Haehnel died in 1891 and the Collection was inherited by his wife and daughter and then ultimately passed to the ownership of Dr. A.B. Heyer who sold it at public auction at Christie's of London in 1938.
From the time that Paul von Praun formed the collectin of models shortly after the death of Michelangelo until it was sold as individual pieces at Christie's in 1938, the Collection remained intact and in the hands of private owners. At the Christie's sale of the 33 models were sold to 7 different buyers; in excess of one-half (17) are now on exhibit.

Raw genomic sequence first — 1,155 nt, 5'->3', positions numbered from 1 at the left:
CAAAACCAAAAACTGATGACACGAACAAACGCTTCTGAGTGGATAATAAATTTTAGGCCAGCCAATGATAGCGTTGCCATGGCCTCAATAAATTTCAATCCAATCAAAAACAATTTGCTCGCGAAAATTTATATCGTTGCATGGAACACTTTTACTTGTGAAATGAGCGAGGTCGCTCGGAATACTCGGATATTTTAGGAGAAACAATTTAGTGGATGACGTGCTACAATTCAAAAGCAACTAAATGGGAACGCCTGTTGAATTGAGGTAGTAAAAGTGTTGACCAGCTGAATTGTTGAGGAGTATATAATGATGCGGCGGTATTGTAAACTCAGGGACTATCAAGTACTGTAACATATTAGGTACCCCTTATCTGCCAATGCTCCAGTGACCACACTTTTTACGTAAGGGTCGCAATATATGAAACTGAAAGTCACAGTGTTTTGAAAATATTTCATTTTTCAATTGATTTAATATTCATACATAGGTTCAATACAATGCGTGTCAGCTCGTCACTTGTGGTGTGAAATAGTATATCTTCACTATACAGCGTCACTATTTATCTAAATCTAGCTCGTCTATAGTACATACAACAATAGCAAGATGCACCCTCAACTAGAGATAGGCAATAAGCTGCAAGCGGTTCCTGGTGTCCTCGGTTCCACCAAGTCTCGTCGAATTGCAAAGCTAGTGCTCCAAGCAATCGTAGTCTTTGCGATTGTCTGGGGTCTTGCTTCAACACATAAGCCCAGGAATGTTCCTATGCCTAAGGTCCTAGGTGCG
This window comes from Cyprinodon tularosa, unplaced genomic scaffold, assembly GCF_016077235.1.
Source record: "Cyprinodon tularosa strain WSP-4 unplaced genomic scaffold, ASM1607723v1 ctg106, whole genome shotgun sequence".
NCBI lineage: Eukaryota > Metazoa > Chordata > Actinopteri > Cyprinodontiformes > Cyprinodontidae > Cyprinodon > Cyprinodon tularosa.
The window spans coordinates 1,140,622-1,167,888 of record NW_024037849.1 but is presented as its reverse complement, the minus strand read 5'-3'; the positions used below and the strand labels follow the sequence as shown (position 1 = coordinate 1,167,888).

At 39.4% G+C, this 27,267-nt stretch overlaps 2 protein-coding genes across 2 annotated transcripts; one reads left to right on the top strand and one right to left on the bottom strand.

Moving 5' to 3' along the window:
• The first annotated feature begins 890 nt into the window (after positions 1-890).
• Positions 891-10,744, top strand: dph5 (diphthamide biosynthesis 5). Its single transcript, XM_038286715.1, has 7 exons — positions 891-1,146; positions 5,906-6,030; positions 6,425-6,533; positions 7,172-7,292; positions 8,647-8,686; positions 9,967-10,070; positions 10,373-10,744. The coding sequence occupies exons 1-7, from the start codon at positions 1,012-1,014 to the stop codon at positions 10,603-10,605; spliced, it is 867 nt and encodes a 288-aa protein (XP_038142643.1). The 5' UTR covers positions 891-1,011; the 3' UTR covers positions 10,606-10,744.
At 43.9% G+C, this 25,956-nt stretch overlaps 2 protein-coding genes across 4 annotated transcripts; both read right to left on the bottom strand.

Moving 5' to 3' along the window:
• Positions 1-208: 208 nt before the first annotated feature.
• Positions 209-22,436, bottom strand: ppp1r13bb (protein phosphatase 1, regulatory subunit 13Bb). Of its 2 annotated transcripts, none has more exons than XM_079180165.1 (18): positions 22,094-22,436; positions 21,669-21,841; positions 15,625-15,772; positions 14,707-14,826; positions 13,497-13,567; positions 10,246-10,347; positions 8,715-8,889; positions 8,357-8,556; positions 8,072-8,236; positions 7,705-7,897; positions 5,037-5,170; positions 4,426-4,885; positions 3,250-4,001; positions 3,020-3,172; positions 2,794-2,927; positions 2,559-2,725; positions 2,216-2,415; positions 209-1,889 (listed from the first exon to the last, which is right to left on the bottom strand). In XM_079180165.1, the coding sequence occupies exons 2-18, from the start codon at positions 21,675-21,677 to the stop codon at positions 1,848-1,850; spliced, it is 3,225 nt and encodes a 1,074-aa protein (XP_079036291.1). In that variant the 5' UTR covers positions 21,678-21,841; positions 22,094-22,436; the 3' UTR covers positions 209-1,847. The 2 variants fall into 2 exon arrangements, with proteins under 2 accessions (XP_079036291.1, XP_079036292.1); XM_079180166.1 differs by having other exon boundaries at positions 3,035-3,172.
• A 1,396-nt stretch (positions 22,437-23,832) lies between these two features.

Four terracotta models are presently in the Victoria and Albert Museum in London and one is in the Museum of Fine Arts in Houston, Texas. There is also a terracotta plaque from the von Praun group in the Morgenroth Collection at the art gallery attached to the Univeristy of California at Santa Barbara -- a plaquette from Leoni Bottega was after a wax design by Michelangelo. The current location of 11 of the 33 models sold in 1938 is unknown and may be presumed to be lost. We do know that a terracotta model of Michelangelo's Medici Madonna was in the Kaiser-Friedrich Museum in Berlin in Berlin before the WWII, but now lies in fragments as a result of the war. It had previously been sold by Haehnel in 1869. The terracotta model for the left hand of Giuliano de Medici (not in the Christie's sale) was purchased directly from the Heahnel Collection by art collector A. von Bernus of Berlin. This small model was subsquently acquired from the daughter of von Bernus and added to the Canadian Collection.